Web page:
Central Va. residents clean up after tornado
An EF-0 tornado touched down in Louisa County before making its way to Western Hanover
HANOVER, Va. (WWBT) -The National Weather Service confirmed that an EF-0 tornado touched down in Louisa County on Friday night before making its way to Western Hanover in the Montpelier and Beaverdam area. It packed winds of 85 miles per hour.
Many homeowners spent their Saturday cleaning up the damage from fallen trees and debris that blew onto their property from their neighbor’s yards. Some even had to talk with contractors to ensure their homes were still safe to stay in.
Montpelier resident Kaitlin Askew said the high winds impacted her home. One minute she was taking a peaceful walk with her friend, and the next, she was running for her life.
“So we all went inside, and right when we got inside, we got in my room, which is the room in the back and I looked out the window and I was like, dude Shauna look at the trees, look how bad they’re blowing,” Askew explained.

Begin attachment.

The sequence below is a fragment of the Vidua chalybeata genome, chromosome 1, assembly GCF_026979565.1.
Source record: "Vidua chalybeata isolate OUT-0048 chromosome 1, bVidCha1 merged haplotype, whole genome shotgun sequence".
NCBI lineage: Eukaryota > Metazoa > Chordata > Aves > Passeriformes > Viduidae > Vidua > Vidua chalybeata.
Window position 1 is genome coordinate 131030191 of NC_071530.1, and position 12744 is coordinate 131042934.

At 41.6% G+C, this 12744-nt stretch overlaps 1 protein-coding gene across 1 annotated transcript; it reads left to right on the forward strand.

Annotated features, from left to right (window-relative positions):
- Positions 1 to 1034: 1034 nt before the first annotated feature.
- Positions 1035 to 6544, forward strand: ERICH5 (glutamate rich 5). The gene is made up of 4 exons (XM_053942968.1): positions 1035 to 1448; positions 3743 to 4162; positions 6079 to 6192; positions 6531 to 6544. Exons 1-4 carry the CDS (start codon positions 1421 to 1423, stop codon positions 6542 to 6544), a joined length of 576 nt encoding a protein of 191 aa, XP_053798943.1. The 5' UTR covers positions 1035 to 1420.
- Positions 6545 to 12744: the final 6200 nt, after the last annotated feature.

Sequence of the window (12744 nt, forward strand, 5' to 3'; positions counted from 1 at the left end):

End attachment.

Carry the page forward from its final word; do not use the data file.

Her home is now covered in debris.
Askew recalled, “And then my mom she looked out the window, and she’s like Katelyn it’s a tornado because she saw like the funnel over there on the side.”
Plenty of other houses around Montpelier and Beaverdam looked the same, with uprooted trees and branches scattered across yards. Over on the eastern side of Hanover County, it was a different story. Berry farmers at Blue Eden say their crops were still in perfect picking condition for customers on Saturday.
“The strawberries we’ve had the best crop we’ve probably had so far since we’ve been growing strawberries and the blueberries are always resistant to the cold and the frost,” said Richard Hollins, Co-Owner of Blue Eden Farm.
Although Blue Eden has had luck with their crops this year, some farmers are struggling due to unpredictable weather in Virginia. The National Agriculture Statistics Service reports excessive rain has caused some problems, with Central Virginia getting nearly 2 inches of rain in May. And the rising and falling temperatures aren’t helping either.
“I hear so and so lost their crop of blah blah and you know that hasn’t happened with us, so I don’t know if it’s luck of the variety,” Shelley Hollins, Co-Owner of Blue Eden Farm, said.
Blue Eden says that its picking season is on target compared to years past.
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